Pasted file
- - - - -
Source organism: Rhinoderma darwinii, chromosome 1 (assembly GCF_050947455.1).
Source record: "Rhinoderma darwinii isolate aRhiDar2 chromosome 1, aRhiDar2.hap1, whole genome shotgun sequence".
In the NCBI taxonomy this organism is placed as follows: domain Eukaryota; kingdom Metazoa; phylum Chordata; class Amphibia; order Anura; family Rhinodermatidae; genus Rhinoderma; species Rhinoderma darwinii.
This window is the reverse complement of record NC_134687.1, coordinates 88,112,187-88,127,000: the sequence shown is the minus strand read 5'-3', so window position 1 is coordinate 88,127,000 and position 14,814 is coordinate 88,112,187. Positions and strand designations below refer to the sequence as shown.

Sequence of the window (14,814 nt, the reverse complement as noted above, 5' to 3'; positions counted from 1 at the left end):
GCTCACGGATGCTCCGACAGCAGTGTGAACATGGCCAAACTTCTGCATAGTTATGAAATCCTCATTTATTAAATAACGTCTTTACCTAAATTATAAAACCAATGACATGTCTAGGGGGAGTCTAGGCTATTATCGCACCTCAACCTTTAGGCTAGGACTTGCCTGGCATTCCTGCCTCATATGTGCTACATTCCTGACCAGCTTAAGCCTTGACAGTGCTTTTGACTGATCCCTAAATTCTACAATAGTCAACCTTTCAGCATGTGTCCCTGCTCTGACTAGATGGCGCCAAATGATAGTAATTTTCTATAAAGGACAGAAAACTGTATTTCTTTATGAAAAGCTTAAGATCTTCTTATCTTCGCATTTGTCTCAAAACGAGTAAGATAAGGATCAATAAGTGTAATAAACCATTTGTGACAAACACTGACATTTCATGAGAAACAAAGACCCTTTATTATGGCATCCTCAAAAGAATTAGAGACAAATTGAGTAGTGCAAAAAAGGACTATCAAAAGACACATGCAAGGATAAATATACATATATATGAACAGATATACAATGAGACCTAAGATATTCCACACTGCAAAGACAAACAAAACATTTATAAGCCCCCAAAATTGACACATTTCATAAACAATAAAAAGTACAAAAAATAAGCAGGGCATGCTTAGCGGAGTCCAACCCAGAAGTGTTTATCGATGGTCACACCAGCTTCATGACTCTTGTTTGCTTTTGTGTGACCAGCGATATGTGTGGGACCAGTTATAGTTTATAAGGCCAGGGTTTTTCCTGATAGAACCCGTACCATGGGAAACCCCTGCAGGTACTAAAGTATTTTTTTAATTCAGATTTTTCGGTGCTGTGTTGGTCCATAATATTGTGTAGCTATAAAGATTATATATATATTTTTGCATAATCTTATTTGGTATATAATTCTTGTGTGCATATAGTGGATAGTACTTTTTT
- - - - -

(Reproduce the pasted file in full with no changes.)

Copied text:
Source organism: Rhinoderma darwinii, chromosome 1 (assembly GCF_050947455.1).
Source record: "Rhinoderma darwinii isolate aRhiDar2 chromosome 1, aRhiDar2.hap1, whole genome shotgun sequence".
In the NCBI taxonomy this organism is placed as follows: domain Eukaryota; kingdom Metazoa; phylum Chordata; class Amphibia; order Anura; family Rhinodermatidae; genus Rhinoderma; species Rhinoderma darwinii.
This window is the reverse complement of record NC_134687.1, coordinates 88,112,187-88,127,000: the sequence shown is the minus strand read 5'-3', so window position 1 is coordinate 88,127,000 and position 14,814 is coordinate 88,112,187. Positions and strand designations below refer to the sequence as shown.

Sequence of the window (14,814 nt, the reverse complement as noted above, 5' to 3'; positions counted from 1 at the left end):
GCTCACGGATGCTCCGACAGCAGTGTGAACATGGCCAAACTTCTGCATAGTTATGAAATCCTCATTTATTAAATAACGTCTTTACCTAAATTATAAAACCAATGACATGTCTAGGGGGAGTCTAGGCTATTATCGCACCTCAACCTTTAGGCTAGGACTTGCCTGGCATTCCTGCCTCATATGTGCTACATTCCTGACCAGCTTAAGCCTTGACAGTGCTTTTGACTGATCCCTAAATTCTACAATAGTCAACCTTTCAGCATGTGTCCCTGCTCTGACTAGATGGCGCCAAATGATAGTAATTTTCTATAAAGGACAGAAAACTGTATTTCTTTATGAAAAGCTTAAGATCTTCTTATCTTCGCATTTGTCTCAAAACGAGTAAGATAAGGATCAATAAGTGTAATAAACCATTTGTGACAAACACTGACATTTCATGAGAAACAAAGACCCTTTATTATGGCATCCTCAAAAGAATTAGAGACAAATTGAGTAGTGCAAAAAAGGACTATCAAAAGACACATGCAAGGATAAATATACATATATATGAACAGATATACAATGAGACCTAAGATATTCCACACTGCAAAGACAAACAAAACATTTATAAGCCCCCAAAATTGACACATTTCATAAACAATAAAAAGTACAAAAAATAAGCAGGGCATGCTTAGCGGAGTCCAACCCAGAAGTGTTTATCGATGGTCACACCAGCTTCATGACTCTTGTTTGCTTTTGTGTGACCAGCGATATGTGTGGGACCAGTTATAGTTTATAAGGCCAGGGTTTTTCCTGATAGAACCCGTACCATGGGAAACCCCTGCAGGTACTAAAGTATTTTTTTAATTCAGATTTTTCGGTGCTGTGTTGGTCCATAATATTGTGTAGCTATAAAGATTATATATATATTTTTGCATAATCTTATTTGGTATATAATTCTTGTGTGCATATAGTGGATAGTACTTTTTT